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How does the gas station pump know to shut off when your tank is full?

Q: How does the gas station pump know to shut off when your tank is full?— Steve, Sturbridge, Massachusetts

A: A vacuum develops in the pump nozzle when the tank is full and that vacuum tells the pump to shut off.

Next time you fill your tank, notice the nozzle. The nozzle “necks down” a short way past the handle and forms a narrow spout. Turn the nozzle over. There’s a small hole at the nozzle tip. Look closely. See how the “sensing” hole connects to a small vacuum tube that leads back up the nozzle. The tube connects the sensing hole at the nozzle tip with a diaphragm near the shut-off valve.

Cut away diagram of a gasoline nozzle [Grenville Sutcliffe, Husky Corporation]

Gasoline nozzle [Grenville Sutcliffe, Husky Corporation

What you can’t see is a clever device (called a venturi) located also near the shut-off valve just before it necks down to spout, says Grenville Sutcliffe of Husky Corporation. It’s a ring with a channel through the ring. Gasoline must stream through the ring’s channel to reach the spout. The venturi ring also has four small conduits at right angles to the gasoline flow. These passages communicate flow pressure to the vacuum tube and a vacuum chamber above the diaphragm. The bottom of the diaphragm connects to the atmosphere.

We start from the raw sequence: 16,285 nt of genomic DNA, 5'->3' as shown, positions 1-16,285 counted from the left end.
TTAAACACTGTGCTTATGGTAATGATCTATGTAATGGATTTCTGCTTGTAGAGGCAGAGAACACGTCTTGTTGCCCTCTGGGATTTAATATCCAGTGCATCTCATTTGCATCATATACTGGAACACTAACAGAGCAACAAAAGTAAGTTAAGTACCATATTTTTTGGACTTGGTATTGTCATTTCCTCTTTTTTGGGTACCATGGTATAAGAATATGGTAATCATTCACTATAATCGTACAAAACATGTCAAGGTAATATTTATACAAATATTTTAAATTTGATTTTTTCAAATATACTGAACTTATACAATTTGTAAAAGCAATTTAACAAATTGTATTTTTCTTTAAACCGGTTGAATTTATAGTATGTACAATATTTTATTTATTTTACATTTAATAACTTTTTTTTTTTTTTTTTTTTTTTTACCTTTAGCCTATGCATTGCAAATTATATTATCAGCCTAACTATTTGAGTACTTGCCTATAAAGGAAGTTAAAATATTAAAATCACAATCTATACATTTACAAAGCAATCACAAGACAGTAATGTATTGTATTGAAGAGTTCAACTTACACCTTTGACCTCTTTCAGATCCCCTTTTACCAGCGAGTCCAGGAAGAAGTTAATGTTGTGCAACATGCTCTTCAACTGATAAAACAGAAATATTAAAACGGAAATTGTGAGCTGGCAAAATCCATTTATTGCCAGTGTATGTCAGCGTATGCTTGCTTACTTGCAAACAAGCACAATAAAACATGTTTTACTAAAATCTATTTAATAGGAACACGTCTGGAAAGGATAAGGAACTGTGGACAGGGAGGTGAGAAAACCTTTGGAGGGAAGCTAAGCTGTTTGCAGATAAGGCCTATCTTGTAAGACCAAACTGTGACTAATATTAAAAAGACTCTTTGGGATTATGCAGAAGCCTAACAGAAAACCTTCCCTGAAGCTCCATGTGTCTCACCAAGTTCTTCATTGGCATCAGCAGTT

When you squeeze the handle trigger, gasoline pours through the hose into the narrow venturi’s channel, and picks up speed like a river running through a narrow gorge. As the gasoline stream moves faster through the venturi ring, its pressure drops and creates a vacuum. Like dominos: the pressure drops in the ring’s conduits, then in the vacuum tube, and, finally, at the tiny nozzle hole at the tip. Higher-pressure air outside the sensing port rushes in the small pipe and balances the pressure inside with out. The diaphragm stays in a neutral position. Gasoline continues to stream into the tank.

Eventually, the tank’s full. The gasoline in the fill pipe rises and covers the nozzle-sensing hole. Air can no longer rush into the nozzle hole to bleed off the venturi vacuum. The vacuum builds up in the vacuum chamber above the diaphragm. The higher atmospheric pressure on the underside of the diaphragm pushes the diaphragm up from the neutral position. This flips a switch in the automatic shut off. “Thunk!” The pump cuts off.

By the way, when you next time jam open the nozzle with the hold-open clip — think of Grenville Sutcliffe’s mother. Hazel Sutcliffe invented that nice convenience that enables you to stroll around while the tank’s filling.


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